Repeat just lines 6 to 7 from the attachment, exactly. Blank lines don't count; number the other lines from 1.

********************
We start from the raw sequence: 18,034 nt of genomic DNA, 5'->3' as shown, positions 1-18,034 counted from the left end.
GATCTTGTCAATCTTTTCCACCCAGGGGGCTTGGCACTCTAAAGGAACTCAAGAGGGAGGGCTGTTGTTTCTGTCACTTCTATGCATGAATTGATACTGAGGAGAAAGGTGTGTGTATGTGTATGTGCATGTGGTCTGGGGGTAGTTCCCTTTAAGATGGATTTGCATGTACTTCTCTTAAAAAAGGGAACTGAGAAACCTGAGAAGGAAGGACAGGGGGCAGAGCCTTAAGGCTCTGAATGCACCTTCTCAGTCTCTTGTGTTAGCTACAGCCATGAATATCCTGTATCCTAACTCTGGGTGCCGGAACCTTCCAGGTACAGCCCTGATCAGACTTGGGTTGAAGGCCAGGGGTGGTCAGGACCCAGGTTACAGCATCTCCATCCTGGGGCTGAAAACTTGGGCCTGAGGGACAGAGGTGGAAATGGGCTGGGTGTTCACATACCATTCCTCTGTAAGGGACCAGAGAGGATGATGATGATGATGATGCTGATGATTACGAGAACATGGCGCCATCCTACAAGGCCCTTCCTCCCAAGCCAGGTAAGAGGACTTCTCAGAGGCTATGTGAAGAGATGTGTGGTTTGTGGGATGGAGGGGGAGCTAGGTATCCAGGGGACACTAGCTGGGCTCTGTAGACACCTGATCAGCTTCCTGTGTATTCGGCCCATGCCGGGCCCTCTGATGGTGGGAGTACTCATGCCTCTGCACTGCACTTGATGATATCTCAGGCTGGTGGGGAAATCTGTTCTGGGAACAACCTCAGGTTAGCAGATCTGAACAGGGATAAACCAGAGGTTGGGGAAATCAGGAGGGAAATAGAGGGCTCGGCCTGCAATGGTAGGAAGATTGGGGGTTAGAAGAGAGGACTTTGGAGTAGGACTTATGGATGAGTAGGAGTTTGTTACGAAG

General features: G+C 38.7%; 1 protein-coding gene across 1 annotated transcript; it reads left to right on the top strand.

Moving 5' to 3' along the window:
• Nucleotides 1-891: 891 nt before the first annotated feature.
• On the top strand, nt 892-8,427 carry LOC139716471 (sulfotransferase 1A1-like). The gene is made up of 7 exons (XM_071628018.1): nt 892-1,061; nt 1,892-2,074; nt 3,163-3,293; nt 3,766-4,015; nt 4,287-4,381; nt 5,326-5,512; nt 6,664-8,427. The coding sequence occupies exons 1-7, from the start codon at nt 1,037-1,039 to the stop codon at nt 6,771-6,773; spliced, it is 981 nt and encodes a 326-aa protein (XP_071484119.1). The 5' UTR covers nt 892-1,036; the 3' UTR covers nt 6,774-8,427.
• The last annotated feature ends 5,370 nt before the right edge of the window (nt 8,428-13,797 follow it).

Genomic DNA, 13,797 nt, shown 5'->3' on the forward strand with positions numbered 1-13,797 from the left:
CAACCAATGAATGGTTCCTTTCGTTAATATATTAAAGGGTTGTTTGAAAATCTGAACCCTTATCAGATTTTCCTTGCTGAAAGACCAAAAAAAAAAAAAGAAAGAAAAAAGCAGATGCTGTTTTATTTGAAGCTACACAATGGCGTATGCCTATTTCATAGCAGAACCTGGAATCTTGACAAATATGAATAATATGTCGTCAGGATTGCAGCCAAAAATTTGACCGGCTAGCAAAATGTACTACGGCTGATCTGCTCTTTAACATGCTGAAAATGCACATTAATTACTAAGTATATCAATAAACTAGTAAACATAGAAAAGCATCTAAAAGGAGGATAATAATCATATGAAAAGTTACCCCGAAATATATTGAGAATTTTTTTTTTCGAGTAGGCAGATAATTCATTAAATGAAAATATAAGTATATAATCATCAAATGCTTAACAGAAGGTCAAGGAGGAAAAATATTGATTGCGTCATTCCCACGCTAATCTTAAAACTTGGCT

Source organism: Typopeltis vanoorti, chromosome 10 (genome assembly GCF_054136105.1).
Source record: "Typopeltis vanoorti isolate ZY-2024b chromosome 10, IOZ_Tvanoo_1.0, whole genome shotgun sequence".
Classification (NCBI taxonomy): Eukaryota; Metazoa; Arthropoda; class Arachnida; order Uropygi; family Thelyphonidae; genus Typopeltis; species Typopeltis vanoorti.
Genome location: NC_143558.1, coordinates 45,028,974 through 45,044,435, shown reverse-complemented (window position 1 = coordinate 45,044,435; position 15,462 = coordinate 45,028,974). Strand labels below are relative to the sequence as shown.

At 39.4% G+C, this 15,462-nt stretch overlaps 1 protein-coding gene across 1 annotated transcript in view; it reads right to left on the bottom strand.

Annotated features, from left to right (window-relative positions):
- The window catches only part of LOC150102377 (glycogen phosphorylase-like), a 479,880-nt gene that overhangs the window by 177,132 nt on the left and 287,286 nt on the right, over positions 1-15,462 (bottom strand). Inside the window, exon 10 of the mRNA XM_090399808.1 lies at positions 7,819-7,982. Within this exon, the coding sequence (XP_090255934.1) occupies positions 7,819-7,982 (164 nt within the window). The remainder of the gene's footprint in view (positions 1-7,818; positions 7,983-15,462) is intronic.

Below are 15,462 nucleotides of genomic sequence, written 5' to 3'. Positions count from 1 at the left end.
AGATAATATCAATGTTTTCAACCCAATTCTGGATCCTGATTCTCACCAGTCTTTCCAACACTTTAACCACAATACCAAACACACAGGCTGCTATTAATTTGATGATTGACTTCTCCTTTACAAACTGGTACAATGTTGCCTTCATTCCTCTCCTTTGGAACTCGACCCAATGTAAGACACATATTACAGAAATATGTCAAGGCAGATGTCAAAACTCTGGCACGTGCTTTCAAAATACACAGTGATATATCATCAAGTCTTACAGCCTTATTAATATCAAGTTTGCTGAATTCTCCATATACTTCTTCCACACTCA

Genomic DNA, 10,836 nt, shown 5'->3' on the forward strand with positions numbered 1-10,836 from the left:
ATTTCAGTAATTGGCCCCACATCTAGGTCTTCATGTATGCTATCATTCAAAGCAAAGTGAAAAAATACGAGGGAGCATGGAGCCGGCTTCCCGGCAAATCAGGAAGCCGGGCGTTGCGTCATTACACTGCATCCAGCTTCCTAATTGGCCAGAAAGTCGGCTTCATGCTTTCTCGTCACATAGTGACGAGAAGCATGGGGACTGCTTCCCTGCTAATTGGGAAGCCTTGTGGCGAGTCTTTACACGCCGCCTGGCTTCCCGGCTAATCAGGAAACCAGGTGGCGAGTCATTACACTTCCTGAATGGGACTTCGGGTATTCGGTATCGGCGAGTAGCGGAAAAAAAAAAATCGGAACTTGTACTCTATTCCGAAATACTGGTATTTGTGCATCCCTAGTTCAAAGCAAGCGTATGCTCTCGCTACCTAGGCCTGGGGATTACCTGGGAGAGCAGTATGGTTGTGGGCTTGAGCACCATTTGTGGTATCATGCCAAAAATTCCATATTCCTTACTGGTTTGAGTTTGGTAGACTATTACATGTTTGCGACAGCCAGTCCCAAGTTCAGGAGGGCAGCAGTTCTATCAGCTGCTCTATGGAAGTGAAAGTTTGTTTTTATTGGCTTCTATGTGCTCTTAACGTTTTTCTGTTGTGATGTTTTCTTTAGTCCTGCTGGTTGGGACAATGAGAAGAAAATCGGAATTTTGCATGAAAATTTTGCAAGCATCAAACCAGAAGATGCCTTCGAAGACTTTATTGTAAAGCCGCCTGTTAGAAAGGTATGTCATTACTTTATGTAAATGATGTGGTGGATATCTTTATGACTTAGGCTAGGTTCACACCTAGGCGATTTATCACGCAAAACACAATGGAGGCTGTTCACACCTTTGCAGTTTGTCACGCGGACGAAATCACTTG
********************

• On the top strand, nt 892-8,427 carry LOC139716471 (sulfotransferase 1A1-like). The gene is made up of 7 exons (XM_071628018.1): nt 892-1,061; nt 1,892-2,074; nt 3,163-3,293; nt 3,766-4,015; nt 4,287-4,381; nt 5,326-5,512; nt 6,664-8,427. The coding sequence occupies exons 1-7, from the start codon at nt 1,037-1,039 to the stop codon at nt 6,771-6,773; spliced, it is 981 nt and encodes a 326-aa protein (XP_071484119.1). The 5' UTR covers nt 892-1,036; the 3' UTR covers nt 6,774-8,427.
• The last annotated feature ends 5,370 nt before the right edge of the window (nt 8,428-13,797 follow it).